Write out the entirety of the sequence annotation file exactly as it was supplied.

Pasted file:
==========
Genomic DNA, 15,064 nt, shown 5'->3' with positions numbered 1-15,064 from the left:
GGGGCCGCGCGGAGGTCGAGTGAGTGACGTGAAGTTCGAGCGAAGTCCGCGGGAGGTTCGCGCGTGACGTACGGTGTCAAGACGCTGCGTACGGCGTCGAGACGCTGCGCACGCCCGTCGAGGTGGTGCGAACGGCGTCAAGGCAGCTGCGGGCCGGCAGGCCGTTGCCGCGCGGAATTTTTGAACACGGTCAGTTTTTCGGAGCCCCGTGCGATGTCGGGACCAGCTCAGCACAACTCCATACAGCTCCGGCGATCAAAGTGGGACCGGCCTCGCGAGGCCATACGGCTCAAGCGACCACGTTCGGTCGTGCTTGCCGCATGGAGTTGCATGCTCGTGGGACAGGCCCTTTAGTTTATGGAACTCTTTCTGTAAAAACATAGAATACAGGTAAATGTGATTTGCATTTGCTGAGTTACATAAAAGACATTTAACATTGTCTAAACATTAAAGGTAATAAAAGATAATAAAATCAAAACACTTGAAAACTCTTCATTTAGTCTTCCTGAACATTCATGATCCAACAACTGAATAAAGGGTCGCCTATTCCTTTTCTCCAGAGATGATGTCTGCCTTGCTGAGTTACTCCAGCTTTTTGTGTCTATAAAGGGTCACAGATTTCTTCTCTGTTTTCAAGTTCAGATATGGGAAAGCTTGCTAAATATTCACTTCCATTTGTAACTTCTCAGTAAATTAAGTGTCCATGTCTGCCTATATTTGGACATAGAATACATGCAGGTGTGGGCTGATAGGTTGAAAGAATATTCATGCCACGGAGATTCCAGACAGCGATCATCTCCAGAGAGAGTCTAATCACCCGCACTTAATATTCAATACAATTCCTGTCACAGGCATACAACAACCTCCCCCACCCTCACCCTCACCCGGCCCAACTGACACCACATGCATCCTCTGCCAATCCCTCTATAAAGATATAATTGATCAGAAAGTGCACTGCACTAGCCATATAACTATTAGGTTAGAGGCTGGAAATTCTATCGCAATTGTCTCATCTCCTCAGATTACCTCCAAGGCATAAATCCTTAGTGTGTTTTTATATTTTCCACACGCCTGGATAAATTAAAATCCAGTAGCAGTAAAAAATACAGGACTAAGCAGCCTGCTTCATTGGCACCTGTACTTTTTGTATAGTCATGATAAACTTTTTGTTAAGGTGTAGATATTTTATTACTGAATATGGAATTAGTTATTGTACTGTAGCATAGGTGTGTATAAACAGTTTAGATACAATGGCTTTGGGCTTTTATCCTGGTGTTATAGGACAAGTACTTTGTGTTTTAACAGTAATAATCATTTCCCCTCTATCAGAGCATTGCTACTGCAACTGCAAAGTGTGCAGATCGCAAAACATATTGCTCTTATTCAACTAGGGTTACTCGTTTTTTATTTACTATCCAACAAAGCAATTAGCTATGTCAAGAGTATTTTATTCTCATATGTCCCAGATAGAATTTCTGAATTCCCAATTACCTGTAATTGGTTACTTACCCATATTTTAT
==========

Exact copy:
Genomic DNA, 15,064 nt, shown 5'->3' with positions numbered 1-15,064 from the left:
GGGGCCGCGCGGAGGTCGAGTGAGTGACGTGAAGTTCGAGCGAAGTCCGCGGGAGGTTCGCGCGTGACGTACGGTGTCAAGACGCTGCGTACGGCGTCGAGACGCTGCGCACGCCCGTCGAGGTGGTGCGAACGGCGTCAAGGCAGCTGCGGGCCGGCAGGCCGTTGCCGCGCGGAATTTTTGAACACGGTCAGTTTTTCGGAGCCCCGTGCGATGTCGGGACCAGCTCAGCACAACTCCATACAGCTCCGGCGATCAAAGTGGGACCGGCCTCGCGAGGCCATACGGCTCAAGCGACCACGTTCGGTCGTGCTTGCCGCATGGAGTTGCATGCTCGTGGGACAGGCCCTTTAGTTTATGGAACTCTTTCTGTAAAAACATAGAATACAGGTAAATGTGATTTGCATTTGCTGAGTTACATAAAAGACATTTAACATTGTCTAAACATTAAAGGTAATAAAAGATAATAAAATCAAAACACTTGAAAACTCTTCATTTAGTCTTCCTGAACATTCATGATCCAACAACTGAATAAAGGGTCGCCTATTCCTTTTCTCCAGAGATGATGTCTGCCTTGCTGAGTTACTCCAGCTTTTTGTGTCTATAAAGGGTCACAGATTTCTTCTCTGTTTTCAAGTTCAGATATGGGAAAGCTTGCTAAATATTCACTTCCATTTGTAACTTCTCAGTAAATTAAGTGTCCATGTCTGCCTATATTTGGACATAGAATACATGCAGGTGTGGGCTGATAGGTTGAAAGAATATTCATGCCACGGAGATTCCAGACAGCGATCATCTCCAGAGAGAGTCTAATCACCCGCACTTAATATTCAATACAATTCCTGTCACAGGCATACAACAACCTCCCCCACCCTCACCCTCACCCGGCCCAACTGACACCACATGCATCCTCTGCCAATCCCTCTATAAAGATATAATTGATCAGAAAGTGCACTGCACTAGCCATATAACTATTAGGTTAGAGGCTGGAAATTCTATCGCAATTGTCTCATCTCCTCAGATTACCTCCAAGGCATAAATCCTTAGTGTGTTTTTATATTTTCCACACGCCTGGATAAATTAAAATCCAGTAGCAGTAAAAAATACAGGACTAAGCAGCCTGCTTCATTGGCACCTGTACTTTTTGTATAGTCATGATAAACTTTTTGTTAAGGTGTAGATATTTTATTACTGAATATGGAATTAGTTATTGTACTGTAGCATAGGTGTGTATAAACAGTTTAGATACAATGGCTTTGGGCTTTTATCCTGGTGTTATAGGACAAGTACTTTGTGTTTTAACAGTAATAATCATTTCCCCTCTATCAGAGCATTGCTACTGCAACTGCAAAGTGTGCAGATCGCAAAACATATTGCTCTTATTCAACTAGGGTTACTCGTTTTTTATTTACTATCCAACAAAGCAATTAGCTATGTCAAGAGTATTTTATTCTCATATGTCCCAGATAGAATTTCTGAATTCCCAATTACCTGTAATTGGTTACTTACCCATATTTTAT